Roger Clemens TrialPosted 09 Jul 2011 by John Phillips
Roger Clemens Trial Summary
On Wednesday, July 6th, the world of court followers switched from Casey Anthony to Roger Clemens, as jury selection started in his perjury trial. On August 19, 2010 a grand jury indicted Roger Clemens on one count of obstruction of Congress, three counts of making a false statement, and two counts of perjury.
The charges relate to his testimony in a deposition on February 5, 2008 taken by Congressional lawyers, who wanted information about drug culture in major league baseball and his testimony before Congress (the House Government Reform Committee) on February 13, 2008. Before he even testified, Clemens was warned by Maryland Rep. Elijah Cummings: “I said, ‘If you tell the truth, you’ll be fine. If not, you’re gonna have big problems.'” Even the lawyers advised him he did not have to testify at the level he did, so arguably Roger Clemens created this situation.
Jury selection is ongoing and could last about a week. The judge has already been controversial, as he complained that issues involved would cost money that the government doesn’t have as it is going broke and insinuated it was a frivolous case. Prosecutors listed nearly 100 people who could be part of their case either by mention, by deposition or on the witness stand, including players Barry Bonds, Mark McGwire, Sammy Sosa, Jose Canseco, Jason Giambi, Jason Grimsley, Jorge Posada, David Segui, Andy Pettitte, Chuck Knoblauch and Mike Stanton. Other friends and, of course fromer trainers, will also appear.
The Obstruction of Congress charge covers his numerous denials, his comments about Andy Pettite “misremembering” Clemens’ prior comments, and a variety of other comments Clemens made in regards to his alleged discussion and knowledge of Performance Enhancing Drugs (or PED’s).
Obstruction of Congress is a violation of Title 18 of the U.S. Code, Sections 1505.
Under Section 1505:
Whoever, with intent to avoid, evade, prevent, or obstruct compliance, in whole or in part, with any civil investigative demand duly and properly made under the Antitrust Civil Process Act, willfully withholds, misrepresents, removes from any place, conceals, covers up, destroys, mutilates, alters, or by other means falsifies any documentary material, answers to written interrogatories, or oral testimony, which is the subject of such demand; or attempts to do so or solicits another to do so ….. Shall be fined under this title, imprisoned not more than 5 years[.]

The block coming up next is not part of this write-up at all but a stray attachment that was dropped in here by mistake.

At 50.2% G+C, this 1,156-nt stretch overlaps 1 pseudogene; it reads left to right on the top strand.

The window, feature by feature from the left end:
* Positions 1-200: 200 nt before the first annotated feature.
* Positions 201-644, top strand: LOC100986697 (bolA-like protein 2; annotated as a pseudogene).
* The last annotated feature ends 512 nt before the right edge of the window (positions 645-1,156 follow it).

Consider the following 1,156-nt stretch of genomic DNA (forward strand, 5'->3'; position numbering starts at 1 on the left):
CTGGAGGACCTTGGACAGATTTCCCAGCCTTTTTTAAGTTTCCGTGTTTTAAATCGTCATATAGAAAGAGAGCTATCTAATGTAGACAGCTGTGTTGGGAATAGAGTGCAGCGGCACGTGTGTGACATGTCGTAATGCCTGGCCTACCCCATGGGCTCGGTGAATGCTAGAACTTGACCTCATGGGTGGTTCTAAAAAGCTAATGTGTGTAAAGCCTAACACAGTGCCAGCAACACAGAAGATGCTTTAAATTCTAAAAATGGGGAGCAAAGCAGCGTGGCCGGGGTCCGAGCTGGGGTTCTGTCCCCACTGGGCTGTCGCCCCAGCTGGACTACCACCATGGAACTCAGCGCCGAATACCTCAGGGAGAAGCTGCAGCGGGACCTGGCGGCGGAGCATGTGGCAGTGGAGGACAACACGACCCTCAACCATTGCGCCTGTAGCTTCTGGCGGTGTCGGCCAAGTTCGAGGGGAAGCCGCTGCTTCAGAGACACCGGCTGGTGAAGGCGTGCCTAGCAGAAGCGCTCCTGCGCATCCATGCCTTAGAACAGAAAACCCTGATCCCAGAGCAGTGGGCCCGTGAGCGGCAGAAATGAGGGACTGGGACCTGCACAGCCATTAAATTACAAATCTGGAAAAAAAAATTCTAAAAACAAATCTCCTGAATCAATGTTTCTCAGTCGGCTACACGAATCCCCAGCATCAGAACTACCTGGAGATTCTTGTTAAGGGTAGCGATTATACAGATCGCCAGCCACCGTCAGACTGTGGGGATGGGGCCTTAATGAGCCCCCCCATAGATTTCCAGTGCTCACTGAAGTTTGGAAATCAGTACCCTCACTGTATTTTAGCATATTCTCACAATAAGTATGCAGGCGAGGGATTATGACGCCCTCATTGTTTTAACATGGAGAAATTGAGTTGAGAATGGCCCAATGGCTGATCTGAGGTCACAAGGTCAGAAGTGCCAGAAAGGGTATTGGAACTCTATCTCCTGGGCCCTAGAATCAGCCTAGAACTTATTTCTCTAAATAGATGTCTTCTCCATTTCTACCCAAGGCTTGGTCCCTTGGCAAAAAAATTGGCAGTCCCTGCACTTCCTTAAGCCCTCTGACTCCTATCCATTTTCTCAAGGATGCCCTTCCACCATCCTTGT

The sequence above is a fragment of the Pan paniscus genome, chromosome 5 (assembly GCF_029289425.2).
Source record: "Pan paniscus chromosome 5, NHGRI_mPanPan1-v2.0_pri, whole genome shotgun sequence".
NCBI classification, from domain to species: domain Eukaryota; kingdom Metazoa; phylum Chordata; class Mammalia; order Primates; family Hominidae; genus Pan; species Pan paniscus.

Other counts concern his possible lies regarding taking Human Growth Hormone (or HGH) and steroids, related to his infamous battle of words between him and trainer, Brian McNamee. Clemens said McNamee injected him with B-12 and not a PED.
This violates Title 18 of the US Code, Sections 1001(a)(2) and (c)(2). Subsection (a)(2) states:
Except as otherwise provided in this section, whoever, in any matter within the jurisdiction of the executive, legislative, or judicial branch of the Government of the United States, knowingly and willfully …. makes any materially false, fictitious, or fraudulent statement or representation … shall be fined under this title, imprisoned not more than 5 years.
The final two counts are for perjury and relate to Clemens’ denying he received steroids and HGH from McNamee.
This violates Title 18, Section 1621(1), which states:
Whoever having taken an oath before a competent tribunal, officer, or person, in any case in which a law of the United States authorizes an oath to be administered, that he will testify, declare, depose, or certify truly, or that any written testimony, declaration, deposition, or certificate by him subscribed, is true, willfully and contrary to such oath states or subscribes any material matter which he does not believe to be true … is guilty of perjury and shall, except as otherwise expressly provided by law, be fined under this title or imprisoned not more than five years.
If found guilty on all six counts, he faces a maximum of thirty years in prison and up to a $1.5 million fine. However Federal Sentencing Guidelines would limit time to approximately 21 months. However, a likely sentence would be less than that. The prosecution and trial is estimated to cost taxpayers $1 million.
His Hall of Fame opportunity may also fall.
Saturday, July 9, 2011